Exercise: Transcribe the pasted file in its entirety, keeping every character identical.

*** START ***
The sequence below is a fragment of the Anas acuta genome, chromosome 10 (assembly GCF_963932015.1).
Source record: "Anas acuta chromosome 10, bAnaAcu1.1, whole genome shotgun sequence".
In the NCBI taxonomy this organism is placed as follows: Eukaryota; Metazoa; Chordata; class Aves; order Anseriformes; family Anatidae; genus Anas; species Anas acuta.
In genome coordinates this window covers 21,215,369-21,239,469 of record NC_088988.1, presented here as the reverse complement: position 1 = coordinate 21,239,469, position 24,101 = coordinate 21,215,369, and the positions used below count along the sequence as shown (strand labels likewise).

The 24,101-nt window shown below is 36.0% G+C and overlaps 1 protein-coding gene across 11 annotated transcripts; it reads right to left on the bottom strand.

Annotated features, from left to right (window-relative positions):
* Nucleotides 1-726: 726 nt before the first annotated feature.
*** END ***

The sequence below is a fragment of the Anas acuta genome, chromosome 10 (assembly GCF_963932015.1).
Source record: "Anas acuta chromosome 10, bAnaAcu1.1, whole genome shotgun sequence".
In the NCBI taxonomy this organism is placed as follows: Eukaryota; Metazoa; Chordata; class Aves; order Anseriformes; family Anatidae; genus Anas; species Anas acuta.
In genome coordinates this window covers 21,215,369-21,239,469 of record NC_088988.1, presented here as the reverse complement: position 1 = coordinate 21,239,469, position 24,101 = coordinate 21,215,369, and the positions used below count along the sequence as shown (strand labels likewise).

The 24,101-nt window shown below is 36.0% G+C and overlaps 1 protein-coding gene across 11 annotated transcripts; it reads right to left on the bottom strand.

Annotated features, from left to right (window-relative positions):
* Nucleotides 1-726: 726 nt before the first annotated feature.